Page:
One of the latter, Seamus the Ornithologist [above red R] who came out from Waterford every Tuesday as a conversational companion. The charity which brokered the deal covered Seamus' bus fare but couldn't manage minimum wage for his time. There are for sure ethical, social and economic questions to be asked of The Voluntariat. But since Seamus has retired in his turn, he's been dropping in on his old WWII Mentor because they are genuinely fond of each other. And he seems to have kept Pat's birthday in his diary; because he turned up with a couple of hours notice on Der Tag. I don't think it was the smell of cake! Supervalu do a line in these micro iced cakes and The Beloved went up and bought a few for the current team of HSE carers who are rostered to Pat . . .

But, there was an under-count and I was dispatched to Supervalu to purchase two [2] more cakes. Phew! luckily there were three still standing on the display table and I was able to snag The Best brace o' cake. Phew! because I would have had to make an iced-dainty decision in real time. Are 2 eclairs == 1 micro-cake? 3 eclairs?? 2 eclairs and a strawberry flan??? 1 eclair and a box of fence staples???? The permutations are effectively infinite and I was certain to be wrong-footed whatever I chose. 

Anyway, the important data is that Supervalu shareholders are assured of a Christmas dividend Pat got to have 🎂 on his 99th Bday and he was saluted by those who cherish him.

Monday 10 June 2024

Hail fellow

. . . well met. I must have met Dan Bradley in the Summer of 1990 when I came back to Ireland for a week long scoping exercise in Trinity College Dublin. I was then 'resting' in the NE of England having run out of steam as a population geneticist. I had secured an EU 'retraining fellowship' to convert whatever number-crunching skills I had from pop gen into a more useful area of science. That would be molecular evolution using bioinformatics. During that week, I hung out in the binfo lab which was hosting the fellowship, found I could do the work, found an old farmhouse to rent out near the airport, found my way down to coffee and probably had a few pints in the Summer evenings.

When I came back in October on salary, I defo met Dan because by a peculiar set of circumstances his boss was my boss. Dan had just finished a PhD looking for lesions in genes that resulted in retinitis pigmentosum which causes late onset hereditary blindness. Like me, he was also stepping sideways - into the genetics of tropical cattle. His boss Paddy Cunnngham had bigger fish smaller flies to fry running the screwworm eradication programme out of the FAO in Rome. Cunningham had recently landed a huge research grant, and hired a postdoc [Dan] and two post-graduate students Ronan Loftus and Dave MacHugh to prosecute the cattle project.  My boss, Paul Sharp, as tenured faculty could act in loco parentis for these three orphans. But they didn't need much hand-holding; being recklessly brave and technically competent in adverse circumstances in the Third World. And quite undaunted by the institutional bureaucracy of TCD. For the next tuthree years, the two labs would have a joint Christmas dinner which seemed to require G&Ts between each course, and telling cray-cray war stories from the bush.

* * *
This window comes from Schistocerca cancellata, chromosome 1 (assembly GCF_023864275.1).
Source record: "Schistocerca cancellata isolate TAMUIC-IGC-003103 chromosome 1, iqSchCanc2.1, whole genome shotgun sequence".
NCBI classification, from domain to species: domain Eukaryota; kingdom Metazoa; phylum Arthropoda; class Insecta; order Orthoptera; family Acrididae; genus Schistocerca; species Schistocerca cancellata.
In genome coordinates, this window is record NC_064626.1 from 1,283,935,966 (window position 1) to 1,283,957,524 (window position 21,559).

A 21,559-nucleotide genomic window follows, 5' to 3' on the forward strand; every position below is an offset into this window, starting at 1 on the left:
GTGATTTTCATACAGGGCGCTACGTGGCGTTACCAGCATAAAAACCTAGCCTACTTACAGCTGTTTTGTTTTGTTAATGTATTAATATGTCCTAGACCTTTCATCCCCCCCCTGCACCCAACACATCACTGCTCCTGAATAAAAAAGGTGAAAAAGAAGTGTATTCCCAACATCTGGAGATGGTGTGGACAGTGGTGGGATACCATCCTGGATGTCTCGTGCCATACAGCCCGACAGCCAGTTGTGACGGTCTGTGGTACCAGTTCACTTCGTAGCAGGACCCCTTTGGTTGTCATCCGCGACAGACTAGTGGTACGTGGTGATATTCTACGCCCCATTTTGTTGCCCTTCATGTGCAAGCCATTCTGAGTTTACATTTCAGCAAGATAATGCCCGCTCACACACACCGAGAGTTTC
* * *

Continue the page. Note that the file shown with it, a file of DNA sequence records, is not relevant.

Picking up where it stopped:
Irish science had been absolutely in the doldrums through the 1980s, and the cattle project was one of the first big-money rumblings of what became the Celtic Tiger. in 1992, TCD scrabbled together the money to create a new lectureship in Genetics. It was exciting: we all sat through job presentations from the short-listed (Top Gun) candidates - before they went in to be formally grilled by the search committee. In the pub that evening, Paul Sharp confided [I got all the important information in the pub] that he'd been asked his opinion for the best candidate as "the person most like to bring in the largest grants". The most intellectually stimulating science or the best teacher of genetics came further down the list of desiderata. Paul's unequivocal answer was "Dan Bradley"; and it was so.  Turned out Dan had an even better nose for writing citable papers of which he's contributed more than 25 to [super-prestigious Nature | Science | PNAS]. That's about as many papers (crappy + marginal + okay + pretty good = all my papers) as I've been party to . . . six of which were actually coat-tailing on Effectives from the Bradley lab.

Pure science is fine; bringing in big grant money gets you Best Boy status with your employer; launching a successful Campus Company is pure gold. Dan was one of five founding directors of Identigen [multiBlob] which is still trading well into its third decade.

I should add that as well as being a great scientist who can tell it so that non-specialists can appreciate its importance, Dan is a good bloke and a loyal friend. He brought me to hospital when I was whacked off my bike in Westland Row in 1998 and was smart enough, and kind enough. to know that I'd be so long in A&E that I'd need a Mars Bar and an Irish Times.

In the middle of May, Professor Bradley was elected Fellow of the Royal Society. Short of a Nobel, that's about the biggest gong you can acquire as a research scientist in the English speaking world. No slouch the chap who escaped from a chicken farm in Maghera, Co Derry to go to Cambridge. Chapeau! and a sweeping respectful bow.